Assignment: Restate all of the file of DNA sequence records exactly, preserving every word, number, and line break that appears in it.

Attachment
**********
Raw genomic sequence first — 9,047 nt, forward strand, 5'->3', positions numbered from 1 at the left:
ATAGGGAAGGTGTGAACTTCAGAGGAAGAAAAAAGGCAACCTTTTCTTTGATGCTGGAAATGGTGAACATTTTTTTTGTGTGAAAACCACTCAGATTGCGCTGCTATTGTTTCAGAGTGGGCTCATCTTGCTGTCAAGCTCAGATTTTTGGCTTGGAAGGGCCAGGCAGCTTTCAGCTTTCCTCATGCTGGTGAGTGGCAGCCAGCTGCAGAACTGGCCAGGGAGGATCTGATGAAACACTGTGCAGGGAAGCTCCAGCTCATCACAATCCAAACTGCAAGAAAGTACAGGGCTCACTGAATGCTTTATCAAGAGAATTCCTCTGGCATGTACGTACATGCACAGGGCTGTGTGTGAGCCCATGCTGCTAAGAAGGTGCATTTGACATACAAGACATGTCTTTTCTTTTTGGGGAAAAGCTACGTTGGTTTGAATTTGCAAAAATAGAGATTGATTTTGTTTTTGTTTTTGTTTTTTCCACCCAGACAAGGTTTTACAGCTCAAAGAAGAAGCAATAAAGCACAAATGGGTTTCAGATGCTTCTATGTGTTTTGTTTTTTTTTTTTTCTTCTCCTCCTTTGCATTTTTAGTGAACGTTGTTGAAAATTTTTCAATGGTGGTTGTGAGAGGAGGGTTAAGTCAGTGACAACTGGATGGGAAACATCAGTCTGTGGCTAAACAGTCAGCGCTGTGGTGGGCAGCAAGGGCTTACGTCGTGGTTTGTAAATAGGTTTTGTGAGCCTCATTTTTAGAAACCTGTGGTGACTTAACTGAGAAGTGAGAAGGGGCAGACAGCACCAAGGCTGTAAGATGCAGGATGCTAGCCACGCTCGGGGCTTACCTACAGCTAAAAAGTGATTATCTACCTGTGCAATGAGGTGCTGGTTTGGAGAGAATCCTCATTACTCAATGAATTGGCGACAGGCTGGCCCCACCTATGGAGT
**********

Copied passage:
Raw genomic sequence first — 9,047 nt, forward strand, 5'->3', positions numbered from 1 at the left:
ATAGGGAAGGTGTGAACTTCAGAGGAAGAAAAAAGGCAACCTTTTCTTTGATGCTGGAAATGGTGAACATTTTTTTTGTGTGAAAACCACTCAGATTGCGCTGCTATTGTTTCAGAGTGGGCTCATCTTGCTGTCAAGCTCAGATTTTTGGCTTGGAAGGGCCAGGCAGCTTTCAGCTTTCCTCATGCTGGTGAGTGGCAGCCAGCTGCAGAACTGGCCAGGGAGGATCTGATGAAACACTGTGCAGGGAAGCTCCAGCTCATCACAATCCAAACTGCAAGAAAGTACAGGGCTCACTGAATGCTTTATCAAGAGAATTCCTCTGGCATGTACGTACATGCACAGGGCTGTGTGTGAGCCCATGCTGCTAAGAAGGTGCATTTGACATACAAGACATGTCTTTTCTTTTTGGGGAAAAGCTACGTTGGTTTGAATTTGCAAAAATAGAGATTGATTTTGTTTTTGTTTTTGTTTTTTCCACCCAGACAAGGTTTTACAGCTCAAAGAAGAAGCAATAAAGCACAAATGGGTTTCAGATGCTTCTATGTGTTTTGTTTTTTTTTTTTTCTTCTCCTCCTTTGCATTTTTAGTGAACGTTGTTGAAAATTTTTCAATGGTGGTTGTGAGAGGAGGGTTAAGTCAGTGACAACTGGATGGGAAACATCAGTCTGTGGCTAAACAGTCAGCGCTGTGGTGGGCAGCAAGGGCTTACGTCGTGGTTTGTAAATAGGTTTTGTGAGCCTCATTTTTAGAAACCTGTGGTGACTTAACTGAGAAGTGAGAAGGGGCAGACAGCACCAAGGCTGTAAGATGCAGGATGCTAGCCACGCTCGGGGCTTACCTACAGCTAAAAAGTGATTATCTACCTGTGCAATGAGGTGCTGGTTTGGAGAGAATCCTCATTACTCAATGAATTGGCGACAGGCTGGCCCCACCTATGGAGT